So, I figured it’s about time I got back to being a useful blogger that discusses something or someone other than myself.
And why not start with a “what’s the right length?” kind of question. This time with respect to sentences. (Of course, the sexist yet true answer that I learned in 7th grade English still applies here – like a woman’s skirt, short enough to keep it interesting, but long enough to cover the subject. Or in this case, serve its purpose.)
I’ve been thinking about this for two reasons. First, it came up at the writing workshop because one of my fellow participants has a writing style that tends towards shorter sentences.
Which can work.
But not if all you use are short sentences.
After I returned from the workshop, I ran across this great post by Tobias Buckell: This sentence has five words. Here are five more…
The post is a perfect way of showing (not telling–haha) what happens when you overuse any sentence construction. You can feel that something isn’t right after a few sentences. In this case, those sentences were written to tell you exactly what’s wrong, but even if they weren’t, you’d still feel it.
So, there’s that.
But then I also read a very good writing advice book recently: Several short sentences about writing by Verlyn Klinkenborg.
(I’d never heard it recommended, but I saw it at the book store and had a book by Klinkenborg on my fiction to-be-read list, so decided to give it a try.)
I don’t buy into everything the book says, but there was enough in there for me to really like it.
And one of the main arguments in the book is that you should write shorter sentences. Eliminate the extraneous and figure out what you actually said rather than continuing to assume that you’ve said what you intended to say.
(Follow me? No? Read the book. He uses much shorter sentences than I do to explain the concept and does so with far more skill.)
I also like the book because it advocates what I consider some golden rules.
1. If a rule doesn’t work for you, don’t follow it.
2. Genre is what’s used to market books, but shouldn’t be used to write them.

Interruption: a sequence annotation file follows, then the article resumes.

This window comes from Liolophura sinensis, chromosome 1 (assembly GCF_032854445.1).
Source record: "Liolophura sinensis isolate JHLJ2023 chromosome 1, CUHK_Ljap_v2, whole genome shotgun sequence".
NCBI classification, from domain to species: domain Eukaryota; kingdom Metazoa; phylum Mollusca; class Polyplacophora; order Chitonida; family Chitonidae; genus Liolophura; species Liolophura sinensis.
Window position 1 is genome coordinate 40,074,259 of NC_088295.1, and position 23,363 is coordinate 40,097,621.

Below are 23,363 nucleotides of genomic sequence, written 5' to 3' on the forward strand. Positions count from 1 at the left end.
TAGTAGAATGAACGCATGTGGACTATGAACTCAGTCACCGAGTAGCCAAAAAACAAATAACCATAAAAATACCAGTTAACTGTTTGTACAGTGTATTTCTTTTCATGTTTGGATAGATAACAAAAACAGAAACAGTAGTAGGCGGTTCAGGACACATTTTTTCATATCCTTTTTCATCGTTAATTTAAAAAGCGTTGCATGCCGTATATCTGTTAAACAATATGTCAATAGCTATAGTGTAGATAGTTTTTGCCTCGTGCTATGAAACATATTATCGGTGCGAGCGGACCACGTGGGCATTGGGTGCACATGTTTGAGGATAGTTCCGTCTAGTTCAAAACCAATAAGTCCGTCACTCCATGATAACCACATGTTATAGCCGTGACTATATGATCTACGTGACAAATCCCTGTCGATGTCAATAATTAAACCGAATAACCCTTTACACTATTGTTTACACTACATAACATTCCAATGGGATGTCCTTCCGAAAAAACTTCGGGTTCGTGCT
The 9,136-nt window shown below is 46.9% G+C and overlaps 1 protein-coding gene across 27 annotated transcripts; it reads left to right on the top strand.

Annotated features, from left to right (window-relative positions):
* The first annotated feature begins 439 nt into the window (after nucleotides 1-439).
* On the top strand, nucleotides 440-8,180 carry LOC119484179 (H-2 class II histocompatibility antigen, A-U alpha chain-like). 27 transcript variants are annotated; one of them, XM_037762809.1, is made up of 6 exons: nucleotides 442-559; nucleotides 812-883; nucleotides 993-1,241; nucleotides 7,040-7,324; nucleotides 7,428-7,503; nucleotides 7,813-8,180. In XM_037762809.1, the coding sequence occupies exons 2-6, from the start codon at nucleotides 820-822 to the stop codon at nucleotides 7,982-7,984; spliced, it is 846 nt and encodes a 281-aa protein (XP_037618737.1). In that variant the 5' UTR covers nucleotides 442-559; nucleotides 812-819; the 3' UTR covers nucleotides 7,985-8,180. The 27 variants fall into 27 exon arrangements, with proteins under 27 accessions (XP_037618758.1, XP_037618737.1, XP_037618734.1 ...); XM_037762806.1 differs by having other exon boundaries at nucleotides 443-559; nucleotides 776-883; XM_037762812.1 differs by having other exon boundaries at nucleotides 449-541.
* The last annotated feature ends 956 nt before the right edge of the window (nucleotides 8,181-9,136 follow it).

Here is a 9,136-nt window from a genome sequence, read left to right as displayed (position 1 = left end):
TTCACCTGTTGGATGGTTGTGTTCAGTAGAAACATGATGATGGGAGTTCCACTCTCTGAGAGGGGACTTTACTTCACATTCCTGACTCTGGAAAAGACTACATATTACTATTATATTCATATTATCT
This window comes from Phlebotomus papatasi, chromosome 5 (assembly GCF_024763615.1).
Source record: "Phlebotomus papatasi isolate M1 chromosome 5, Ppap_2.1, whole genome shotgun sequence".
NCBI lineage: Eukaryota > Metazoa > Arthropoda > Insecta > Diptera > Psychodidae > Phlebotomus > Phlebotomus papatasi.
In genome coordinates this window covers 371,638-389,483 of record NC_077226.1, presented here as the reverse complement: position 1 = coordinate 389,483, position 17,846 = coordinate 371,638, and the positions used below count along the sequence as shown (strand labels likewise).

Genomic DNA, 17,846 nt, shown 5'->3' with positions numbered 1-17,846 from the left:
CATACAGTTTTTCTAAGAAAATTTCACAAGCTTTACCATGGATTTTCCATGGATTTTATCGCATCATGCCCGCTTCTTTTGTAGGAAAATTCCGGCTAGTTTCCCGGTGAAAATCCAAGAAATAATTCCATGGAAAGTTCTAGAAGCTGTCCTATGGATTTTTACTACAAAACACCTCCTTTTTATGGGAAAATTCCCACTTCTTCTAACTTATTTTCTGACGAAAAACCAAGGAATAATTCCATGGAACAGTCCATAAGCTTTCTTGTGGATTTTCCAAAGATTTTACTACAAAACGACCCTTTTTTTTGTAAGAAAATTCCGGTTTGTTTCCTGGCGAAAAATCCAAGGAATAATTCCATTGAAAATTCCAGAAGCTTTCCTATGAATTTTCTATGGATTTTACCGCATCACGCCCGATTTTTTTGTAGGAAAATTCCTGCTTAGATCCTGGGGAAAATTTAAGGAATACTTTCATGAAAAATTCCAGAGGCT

3. If you want to be a good writer, you have to read.
I have a ton of good quotes from the book, but I’ll share this one:
“We forget something fundamental as we read: Every sentence could have been otherwise but isn’t.”
I think this is so true and one of the reasons beta reader comments can’t take you all that far from where you started. I think I’ve discussed this before, but I edit or comment on reports a lot for work and a lot of times I find myself stuck with the decisions made by the original author.
Because you never really want to say–great concept, now open your word processor to a blank page and start again. So, instead you make comments like, “I think you need to clarify how section 4 ties into the first three sections” or “I’m not sure I believe that Ann would do what you have her do in Chapter 20.”
I’m probably one of the most obnoxious, intrusive beta readers/critiquers I know and I’ve never told someone to start over. (I have, on projects that were mine, rewritten an entire report where someone else wrote the first draft. But I’ve never tried having that person rewrite the report. It’s too stuck in cement at that point. They can’t move away from the approach they chose initially.)
So, back to the title of this post. Short sentences can be powerful. They can be clean, they can influence pacing, they can, as Klinkenborg says, allow you to imply more than a long sentence. But too much of anything, including a short sentence, can ruin the flow of the story.
(Klinkenborg also makes the point that “every sentence influences every other sentence.” So, when you change one sentence always read the sentences around it. I often find that one wording change in the first sentence of a paragraph can influence sentences throughout the rest of the page. It’s a carry-through effect. All about keeping the right rhythm, flow, word choice, etc.)
My thoughts are in line with yours. Personally, I like short sentences because they make the meaning clear. However, they don’t leave a lot of room for creativity or curiosity. Getting the reader to turn the page is so very important after all.